In a food processor (use the steel blade), chop the carrots very finely to about the consistency of couscous. Transfer to a small bowl and rinse the food processor bowl (you’ll need it again).

In a large bowl, combine the flour, baking soda, salt, and spices. Whisk to blend thoroughly. Transfer 1/4 cup of this mixture to a small bowl and add the drained currants and the 3 oz. nuts. Toss to combine.

In the food processor (again use the steel blade), mix the eggs and sugars until blended. With the machine running, slowly add the oils in a steady stream until combined. Scrape this mixture into the flour mixture. Stir with a wooden spoon or rubber spatula to combine. Add the carrots and the raisin-nut mixture; stir to combine.

Scrape the batter into the prepared pan. Bake until a toothpick inserted in the center of the cake comes out clean, about 50 minutes. Let cool on a rack to room temperature before inverting the pan to remove the cake. Let cool completely before frosting.
Make the frosting:

Fit a stand mixer with the paddle attachment (a hand mixer works, too). Beat the butter on medium speed until it’s quite light, fluffy, and resembles whipped cream, about 3 minutes. Add the cream cheese one piece at a time, beating well after each addition. When all the cream cheese is incorporated, reduce the speed to medium low and gradually add the sugar and vanilla, stopping the mixer each time you add the sugar. Mix just enough to remove any lumps; scrape the bowl as needed. If the frosting seems a bit loose, refrigerate it for a few minutes until it seems spreadable.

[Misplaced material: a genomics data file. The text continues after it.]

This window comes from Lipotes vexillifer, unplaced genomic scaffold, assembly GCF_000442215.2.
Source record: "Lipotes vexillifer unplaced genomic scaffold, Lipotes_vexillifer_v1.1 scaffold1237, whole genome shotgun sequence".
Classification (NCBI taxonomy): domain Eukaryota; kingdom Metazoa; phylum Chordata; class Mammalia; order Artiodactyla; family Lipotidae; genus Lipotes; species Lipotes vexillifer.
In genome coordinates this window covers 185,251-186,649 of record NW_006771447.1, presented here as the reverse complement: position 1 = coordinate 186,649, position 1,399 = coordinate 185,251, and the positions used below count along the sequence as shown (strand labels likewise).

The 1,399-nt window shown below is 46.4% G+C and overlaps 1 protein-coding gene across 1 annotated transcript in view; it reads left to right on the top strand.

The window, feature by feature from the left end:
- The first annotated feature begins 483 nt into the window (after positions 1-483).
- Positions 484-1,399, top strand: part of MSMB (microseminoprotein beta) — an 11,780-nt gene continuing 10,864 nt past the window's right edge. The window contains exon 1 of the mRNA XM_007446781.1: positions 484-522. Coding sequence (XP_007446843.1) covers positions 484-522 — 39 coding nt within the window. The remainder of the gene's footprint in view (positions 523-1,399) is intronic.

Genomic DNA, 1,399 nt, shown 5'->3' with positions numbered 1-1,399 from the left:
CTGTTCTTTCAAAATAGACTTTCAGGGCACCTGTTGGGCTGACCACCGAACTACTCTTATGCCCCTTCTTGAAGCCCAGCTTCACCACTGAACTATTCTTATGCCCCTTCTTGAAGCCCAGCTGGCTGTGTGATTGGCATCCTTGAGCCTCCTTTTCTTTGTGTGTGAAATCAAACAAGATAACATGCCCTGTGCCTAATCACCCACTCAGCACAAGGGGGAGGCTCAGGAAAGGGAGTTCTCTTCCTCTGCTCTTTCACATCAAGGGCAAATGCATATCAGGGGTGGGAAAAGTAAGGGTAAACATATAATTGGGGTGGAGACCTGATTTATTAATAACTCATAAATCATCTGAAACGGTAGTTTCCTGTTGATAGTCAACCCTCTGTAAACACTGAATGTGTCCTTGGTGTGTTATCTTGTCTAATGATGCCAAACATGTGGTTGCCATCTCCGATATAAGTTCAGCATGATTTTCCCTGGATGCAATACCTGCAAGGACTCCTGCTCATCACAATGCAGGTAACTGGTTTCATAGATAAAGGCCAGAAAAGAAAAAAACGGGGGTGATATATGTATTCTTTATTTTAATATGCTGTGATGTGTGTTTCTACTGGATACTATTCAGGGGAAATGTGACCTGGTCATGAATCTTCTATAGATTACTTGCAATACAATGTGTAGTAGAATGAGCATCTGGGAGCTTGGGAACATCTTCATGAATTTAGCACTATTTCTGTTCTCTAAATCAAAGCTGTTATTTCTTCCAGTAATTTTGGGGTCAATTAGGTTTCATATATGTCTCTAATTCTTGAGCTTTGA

Frost the cake:

Scrape about two-thirds of the frosting onto the center of the cake. With a narrow metal offset spatula, push the frosting from the center out to and just over the cake’s edges. Spread with as few strokes as possible to prevent crumbs from catching in the frosting. Cover the top of the cake first then use the remaining frosting along with what’s creeping over the edges of the cake to cover the sides. Once the cake is covered, drag the front tip of the spatula back and forth from end to end to create a textured surface on the top of the cake. If you like, sprinkle the nuts on top of the cake and press them into the sides.

From Fine Cooking 63, pp. 50
photo: Scott Phillips